Technology in lettings is the only way to go, says this agency

25 May 2021

Technology in lettings is becoming more of a necessity, but how can you pinpoint where to focus your efforts so you can offer your landlords and tenants a personalised customer service? Estate and letting agency Bonners & Babingtons has some tips.

"Technology in lettings processes will start to become a necessity, especially when you have such quick turnarounds, from offering a property to move in," says Robbie Hearn, Lettings Manager at Bonners & Babingtons. "Digital signing, for example, is going to be a must."

Covid-19 kicked the lettings industry into high gear for introducing RentTech into its day-to-day processes. "It's evident, especially in the last year, that the need for digital solutions is extremely important, because the footfall coming into the office is limited for obvious reasons," says Robbie.

Streamlining with online lettings platforms

Robbie's expansive lettings background includes experience across three agencies - so he has a lot of insight into which processes and technologies can bring the most value. His conclusion? "It's about getting everything under one digital umbrella," he says. "It's been interesting to see how everybody originally used different platforms or different ways to go through the lettings process. Whether it's the referencing, the ID checking, offer letters, drawing up the tenancy agreements."

Customer Relationship Management (CRM) systems, such as Reapit, and lettings platforms, such as Goodlord, can help streamline all those processes, tying them together with the documentation and everything you need stored in one place, as Robbie has found - which then helps with security and compliance. "I said to one of my colleagues 'trust me - those documents are safer on our CRM than they are on our shared drive'," says Robbie.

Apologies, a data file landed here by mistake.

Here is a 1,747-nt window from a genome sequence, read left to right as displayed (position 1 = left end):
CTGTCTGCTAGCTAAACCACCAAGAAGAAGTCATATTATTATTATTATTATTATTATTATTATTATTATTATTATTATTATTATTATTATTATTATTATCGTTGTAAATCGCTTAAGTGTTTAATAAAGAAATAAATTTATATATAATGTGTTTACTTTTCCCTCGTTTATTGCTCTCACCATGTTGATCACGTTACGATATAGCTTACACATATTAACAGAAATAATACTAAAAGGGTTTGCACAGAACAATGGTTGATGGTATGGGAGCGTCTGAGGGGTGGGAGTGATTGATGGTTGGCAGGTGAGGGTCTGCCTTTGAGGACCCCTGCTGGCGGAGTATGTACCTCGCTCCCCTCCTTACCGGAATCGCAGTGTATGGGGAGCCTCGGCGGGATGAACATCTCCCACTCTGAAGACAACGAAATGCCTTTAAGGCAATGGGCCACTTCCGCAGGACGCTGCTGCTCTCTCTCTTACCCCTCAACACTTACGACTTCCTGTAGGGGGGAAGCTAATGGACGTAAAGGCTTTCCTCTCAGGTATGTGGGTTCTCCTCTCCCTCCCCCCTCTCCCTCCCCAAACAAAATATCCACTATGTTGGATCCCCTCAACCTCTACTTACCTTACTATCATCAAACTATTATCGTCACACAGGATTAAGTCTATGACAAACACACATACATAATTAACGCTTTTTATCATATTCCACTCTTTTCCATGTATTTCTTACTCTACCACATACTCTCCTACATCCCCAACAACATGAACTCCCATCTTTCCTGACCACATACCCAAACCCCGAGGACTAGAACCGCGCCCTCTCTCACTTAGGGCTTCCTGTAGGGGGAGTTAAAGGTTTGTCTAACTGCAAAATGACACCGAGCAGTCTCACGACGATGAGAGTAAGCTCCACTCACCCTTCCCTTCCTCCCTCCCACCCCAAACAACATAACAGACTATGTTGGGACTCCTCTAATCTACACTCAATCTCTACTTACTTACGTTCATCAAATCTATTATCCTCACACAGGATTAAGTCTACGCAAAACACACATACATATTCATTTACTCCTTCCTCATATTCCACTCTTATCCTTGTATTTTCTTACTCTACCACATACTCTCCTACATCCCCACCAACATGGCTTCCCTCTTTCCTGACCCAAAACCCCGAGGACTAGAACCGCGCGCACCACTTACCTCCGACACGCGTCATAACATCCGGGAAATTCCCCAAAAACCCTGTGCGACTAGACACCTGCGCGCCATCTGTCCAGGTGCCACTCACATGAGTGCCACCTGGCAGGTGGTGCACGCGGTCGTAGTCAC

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Virtual property viewings and marketing

Technology can therefore streamline processes and help keep you secure, but it has further uses, such as in marketing. You can use virtual viewings to show a tantalising glimpse into a property, to entice. "Sometimes less is more," says Robbie. "If you provide people with a little snapshot of information, they're more likely to think 'I like what I see'. If you offer too much information on a website, they sometimes rule it out by focusing on the negatives."

The property sector is still strongly customer-facing, so you should also be strategic in how you continue to bring a personal touch to your landlords and tenants. Robbie predicts that virtual viewings, although helping with efficiencies, may not always help prospective tenants and buyers make a final decision. "I don't feel that people will continue to commit to a property through a virtual viewing. They may in lettings, because it's not as much of a commitment as sales but I feel that we'll still keep that human contact, meeting people at our property and showing them around. It's about the feel of a property, not just the pictures."

Understanding your tenants and landlords

You should assess the demographics of your tenants and landlords too, to understand the best ways to reach your own target market and offer them the best experience. "You have to find the balance to make sure that you're not completely going down the pure technology route, alienating an area of your market."

The balance is crucial to find but, once your agency starts to introduce technologies to streamline processes and reach a wider audience, you're unlikely to go back. "Don't get me wrong - I was one of these people that fought against getting rid of the paper diary at one point," says Robbie. "I was a bit scared of technology but, once I embraced it, I realised that it was the only way to go."

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